I fought the good fight again the other day against any airlines that comfort the wealthy while misusing unpretentious folk.
We were boarding a plane while walking the gantlet of being stared at by wealthy people who sit up front where Daddy Pilot gives them liquid courage and flies them to our mutual destination. We arrive only a plane length behind the more moneyed fliers.
In one sense, that’s an equitable transaction. They and their rich aunts have buckled down and earned a lot of moola in their gilded lives. They spend their fannies off (as they prove by sitting in the big seats).
That gives us the ability to amass all those cheap tickets into sufficient money to get the plane off the ground. Most of the big spenders, even with their more pricey tickets, would find it a stretch to pay for the flight without the help of all the flying peasants who subsidize them.
To be fair, the wealthy passengers in the front seats are kind enough to spend big wads of green backs to help generate the restoration of our economy.
A person thinks of things like that while being squinted at by the rich guys and gals as we pass through the section of the plane with the large airline seats. They certainly do look us over before we go way back where conventional people sit in abnormally small seats, with about as much wiggle room as a strait jacket.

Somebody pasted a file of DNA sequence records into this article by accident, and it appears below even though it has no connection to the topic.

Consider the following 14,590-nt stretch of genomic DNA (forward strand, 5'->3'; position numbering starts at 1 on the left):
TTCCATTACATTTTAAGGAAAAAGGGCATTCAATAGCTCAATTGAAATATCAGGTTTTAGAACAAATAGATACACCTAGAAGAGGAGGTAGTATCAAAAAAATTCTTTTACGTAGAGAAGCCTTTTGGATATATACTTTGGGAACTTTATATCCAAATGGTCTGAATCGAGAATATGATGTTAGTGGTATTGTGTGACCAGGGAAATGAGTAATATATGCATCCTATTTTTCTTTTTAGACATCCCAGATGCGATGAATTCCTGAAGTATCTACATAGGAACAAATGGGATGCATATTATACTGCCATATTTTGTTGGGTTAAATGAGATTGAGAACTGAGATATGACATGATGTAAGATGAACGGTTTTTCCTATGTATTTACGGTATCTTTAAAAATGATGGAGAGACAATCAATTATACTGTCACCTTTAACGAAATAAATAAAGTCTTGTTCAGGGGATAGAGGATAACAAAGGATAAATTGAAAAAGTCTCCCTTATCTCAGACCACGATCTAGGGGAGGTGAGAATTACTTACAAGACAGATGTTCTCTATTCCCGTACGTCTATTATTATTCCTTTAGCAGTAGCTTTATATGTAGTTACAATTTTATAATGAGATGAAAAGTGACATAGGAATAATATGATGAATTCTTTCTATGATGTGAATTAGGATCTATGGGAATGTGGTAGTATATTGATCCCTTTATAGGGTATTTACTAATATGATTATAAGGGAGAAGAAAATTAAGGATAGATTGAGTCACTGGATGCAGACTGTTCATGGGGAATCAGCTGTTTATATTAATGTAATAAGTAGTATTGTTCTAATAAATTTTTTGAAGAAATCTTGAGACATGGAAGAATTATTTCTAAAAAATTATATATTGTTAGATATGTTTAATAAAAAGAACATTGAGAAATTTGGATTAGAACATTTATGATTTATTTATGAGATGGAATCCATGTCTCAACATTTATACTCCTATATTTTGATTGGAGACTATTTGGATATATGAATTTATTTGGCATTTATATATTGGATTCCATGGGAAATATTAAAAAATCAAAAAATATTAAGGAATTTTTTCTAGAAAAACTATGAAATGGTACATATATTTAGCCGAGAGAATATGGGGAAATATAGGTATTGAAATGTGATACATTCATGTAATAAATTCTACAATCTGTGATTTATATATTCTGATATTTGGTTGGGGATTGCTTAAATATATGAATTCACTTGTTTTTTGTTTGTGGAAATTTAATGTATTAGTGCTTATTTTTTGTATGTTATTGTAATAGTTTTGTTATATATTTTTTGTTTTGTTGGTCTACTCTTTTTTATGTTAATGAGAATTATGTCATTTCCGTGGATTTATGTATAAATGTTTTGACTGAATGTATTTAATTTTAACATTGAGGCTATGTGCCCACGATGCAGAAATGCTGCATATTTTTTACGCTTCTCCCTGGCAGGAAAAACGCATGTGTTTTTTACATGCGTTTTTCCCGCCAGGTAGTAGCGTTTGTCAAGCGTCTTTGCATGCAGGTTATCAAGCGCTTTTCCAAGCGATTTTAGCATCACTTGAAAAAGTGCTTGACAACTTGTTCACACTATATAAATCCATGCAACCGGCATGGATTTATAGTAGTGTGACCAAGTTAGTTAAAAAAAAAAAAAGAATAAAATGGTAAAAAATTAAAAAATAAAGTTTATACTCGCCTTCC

Surprisingly few of the well-heeled were wearing outfits appropriate to their station in life. Most of them sat there in ordinary shirts, with a few of them wearing unremarkable blue jeans.
I don’t think there were more than half a dozen people who wore suits and ties and $9,000 dresses, the way a rational person would expect. If you’ve got it, flaunt it.
But no. They just sat there with fancy smirks on their noble kissers, enjoying the procession of the riff raff. Mostly, they stared at us like a millionaire getting ready to buy another race track stud horse.
They were looking at us with an urbane expression that said, “Hello, loser. I am rich; what are you?”
It was ever thus in a teeter-totter world where wealth often has a jump on the less fortunate. True, many of those pudgy people in the wide seats are supplied with better food and drink. And that can be ironic. It is the well-heeled passengers who can most afford the best food and drink and who get it for free.
And it is the passengers most hungry who aren’t provided with tasty calories
Rank hath its privileges.
Not only did they let the wealthy passengers board first, but that tended to mark them as superior. The airline went too far, licking the boots of the wealthy passengers with the silliest slobber of all. They put a small throw rug on the floor and invited wealthy passengers to use it like a red carpet.
That rug was an opportunity to declare everybody equal. So as I was walking the ordinary path to board the plane, I stuck my peasant foot out and stepped briefly and triumphantly onto the tacky carpet of those who had the big seats.
That’s why this week’s Fourth of July reminds us of the red coats. The early settlers were the ones who fought for what came to be their new country. When it came time to put the British in their place, our forebears threw those red coats into the mud.
Even today, when men and women fly, remember that our ancestors created a country where, in the new land of justice, people would share the air with birds.
Contact Bill Hall at firstname.lastname@example.org or at 1012 Prospect Ave., Lewiston, ID 83501.